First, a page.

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THE MUMMY RETURNS

by: Michael Dequina

The title of The Mummy Returns is about as truthful of one you're likely to find. More or less a wholesale recycling of the 1999 original, writer-director Stephen Sommers gives audiences exactly what they expect. For this non-fan of the first film, that's hardly a good thing.

If nothing else, even with a two-hour-plus running time, The Mummy Returns does move at a clip. Free from any requirement of exposition (with one fairly minor exception), the film plunges headlong into the continuing adventures of Rick (Brendan Fraser) and Evelyn (Rachel Weisz) without so much as a flash of a title card. Eight years, a wedding, and a scamp of a son (Alex, played by Freddie Boath) have not changed much of anything, for they are still rummaging through--and destroying--ancient Egyptian ruins as the film begins. It would only follow that such behavior would place the O'Connell trio, Evelyn's wimpy brother Jonathan (John Hannah), and ally Ardeth (Oded Fehr) back on a collision course with that deadly mummy of the title, Imhotep (Arnold Vosloo), who has been resurrected by the reincarnation of his beloved Anck-Su-Namun (Patricia Velasquez). But this terrible twosome may pale in comparison to the deadly Scorpion King (played in the film's opening minutes--and only those minutes--by WWF superstar Dwayne "The Rock" Johnson) and his armies, whom Imhotep must defeat to achieve world domination.

In short, it's business as usual in The Mummy Returns. The action sequences are more plentiful, and the effects as a whole are improved. That said, Sommers and his crew still haven't worked out some technical kinks from the first film, namely those pesky scarab beetles, which look as CG as ever. But this is less of a stand-alone movie than a pastiche of pieces from The Mummy, and on a rare occasion the lifting works; arguably the previous film's best effect, the sand head chasing the airplane, is redone more spectacularly as a water head--make that a wall of water with a head--chasing down a dirigible. More often, though, the bits borrowed are duds that never worked in the first place; case in point, the cutesy "Evelyn knocks over the bookcases" scene in the original is echoed when Alex knocks over a bunch of pillars.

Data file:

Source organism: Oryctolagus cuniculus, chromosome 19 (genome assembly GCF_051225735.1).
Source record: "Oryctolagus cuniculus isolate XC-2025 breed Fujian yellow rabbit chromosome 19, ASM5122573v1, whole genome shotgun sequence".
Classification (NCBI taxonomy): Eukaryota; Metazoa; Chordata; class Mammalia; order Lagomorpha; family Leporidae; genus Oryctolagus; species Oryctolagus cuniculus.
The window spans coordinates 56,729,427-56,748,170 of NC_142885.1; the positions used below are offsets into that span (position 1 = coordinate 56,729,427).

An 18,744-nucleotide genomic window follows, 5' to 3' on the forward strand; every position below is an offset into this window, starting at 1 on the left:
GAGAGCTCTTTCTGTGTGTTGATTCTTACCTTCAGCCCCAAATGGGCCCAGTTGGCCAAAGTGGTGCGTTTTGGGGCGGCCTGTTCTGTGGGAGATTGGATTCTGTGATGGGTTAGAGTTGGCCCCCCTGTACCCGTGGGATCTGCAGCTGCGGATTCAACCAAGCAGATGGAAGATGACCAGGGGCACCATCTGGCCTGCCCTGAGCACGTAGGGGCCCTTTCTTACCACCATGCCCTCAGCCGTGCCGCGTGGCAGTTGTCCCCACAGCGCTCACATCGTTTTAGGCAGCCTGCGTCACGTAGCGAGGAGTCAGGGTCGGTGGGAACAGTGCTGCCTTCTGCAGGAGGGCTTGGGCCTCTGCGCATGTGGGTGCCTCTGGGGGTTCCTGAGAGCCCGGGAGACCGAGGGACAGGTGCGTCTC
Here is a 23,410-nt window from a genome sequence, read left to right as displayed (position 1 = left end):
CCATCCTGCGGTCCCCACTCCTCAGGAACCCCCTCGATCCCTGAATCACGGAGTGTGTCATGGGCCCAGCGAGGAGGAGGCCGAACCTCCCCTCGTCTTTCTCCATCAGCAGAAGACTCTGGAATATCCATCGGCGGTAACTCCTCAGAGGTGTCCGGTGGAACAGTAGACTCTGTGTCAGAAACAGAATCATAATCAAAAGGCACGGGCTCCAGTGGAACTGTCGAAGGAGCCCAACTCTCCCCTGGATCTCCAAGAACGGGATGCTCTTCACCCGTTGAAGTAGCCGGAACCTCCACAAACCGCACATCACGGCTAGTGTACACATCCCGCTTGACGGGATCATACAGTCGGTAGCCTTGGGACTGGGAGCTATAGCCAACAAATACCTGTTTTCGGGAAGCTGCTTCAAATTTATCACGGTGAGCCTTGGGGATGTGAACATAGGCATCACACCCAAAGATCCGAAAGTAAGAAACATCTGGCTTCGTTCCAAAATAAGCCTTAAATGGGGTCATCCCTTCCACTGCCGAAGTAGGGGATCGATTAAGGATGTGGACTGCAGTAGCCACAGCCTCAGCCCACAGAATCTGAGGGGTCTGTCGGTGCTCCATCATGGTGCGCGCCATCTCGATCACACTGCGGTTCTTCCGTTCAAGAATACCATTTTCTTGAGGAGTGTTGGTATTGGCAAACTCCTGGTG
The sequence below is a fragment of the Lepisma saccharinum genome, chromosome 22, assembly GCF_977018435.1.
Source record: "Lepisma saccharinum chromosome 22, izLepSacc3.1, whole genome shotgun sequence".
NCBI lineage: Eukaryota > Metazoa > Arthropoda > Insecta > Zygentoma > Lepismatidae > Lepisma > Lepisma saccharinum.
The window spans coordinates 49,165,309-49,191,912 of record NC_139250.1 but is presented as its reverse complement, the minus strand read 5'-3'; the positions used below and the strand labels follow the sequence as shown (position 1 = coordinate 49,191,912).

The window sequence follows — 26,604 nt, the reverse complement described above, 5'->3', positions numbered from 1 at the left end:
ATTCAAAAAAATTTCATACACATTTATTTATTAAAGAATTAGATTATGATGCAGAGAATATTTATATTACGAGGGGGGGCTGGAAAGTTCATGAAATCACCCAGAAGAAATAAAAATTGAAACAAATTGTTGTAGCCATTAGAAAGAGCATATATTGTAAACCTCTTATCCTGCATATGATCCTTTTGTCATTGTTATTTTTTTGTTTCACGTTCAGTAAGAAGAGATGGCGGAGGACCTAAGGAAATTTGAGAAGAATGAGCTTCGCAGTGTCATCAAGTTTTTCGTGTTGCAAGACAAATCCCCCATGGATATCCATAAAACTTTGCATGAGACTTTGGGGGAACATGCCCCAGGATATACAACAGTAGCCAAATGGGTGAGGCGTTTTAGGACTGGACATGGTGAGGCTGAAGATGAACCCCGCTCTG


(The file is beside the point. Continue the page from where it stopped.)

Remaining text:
If there's any change evident in The Mummy Returns, it's in the character of Evelyn. This Evelyn only shares a name and a portrayer, for the sexed-up woman warrior (complete with bosomy, low-cut blouses) is worlds apart from the nerdy, sub-Kate Capshaw whiner in the first film. But this step in the right direction is marred by an Sommers' pointlessly complex explanation for the character shift. It's not enough for her to have simply toughed up in the intervening years; no, Sommers slips in a needless bit of retroactive continuity that makes no sense in light of the previous film's depiction of Evelyn. Perhaps it's nitpicking to criticize a no-brainer flick like The Mummy Returns on the basis of characterization, but filmmakers should play fairly within the rules they set up for themselves.

I guess the one rule Sommers does hold true to is to make sure there's at least one annoying character in the mix, and to compensate for the changes in Evelyn, he throws in two. Seen fairly briefly but whose irksome qualities linger is the dirigible operator, an anti-comic sidekick in the Jar Jar Binks mold. Showcased a bit more (for lack of a better word) "generously" is Alex, who is less precocious and spunky than stubborn and bratty in the hands of Boath, a truly wretched child actor.

Sinking The Mummy Returns is the same fault that ruined The Mummy--an overly jokey tone that never once suggests real danger and therefore suspense, unlike the Indiana Jones films it so clearly emulates. There's a golden opportunity to serve up something of a real scare in a sequence where men standing in a tall grass field are picked off one by one by a mysterious, u

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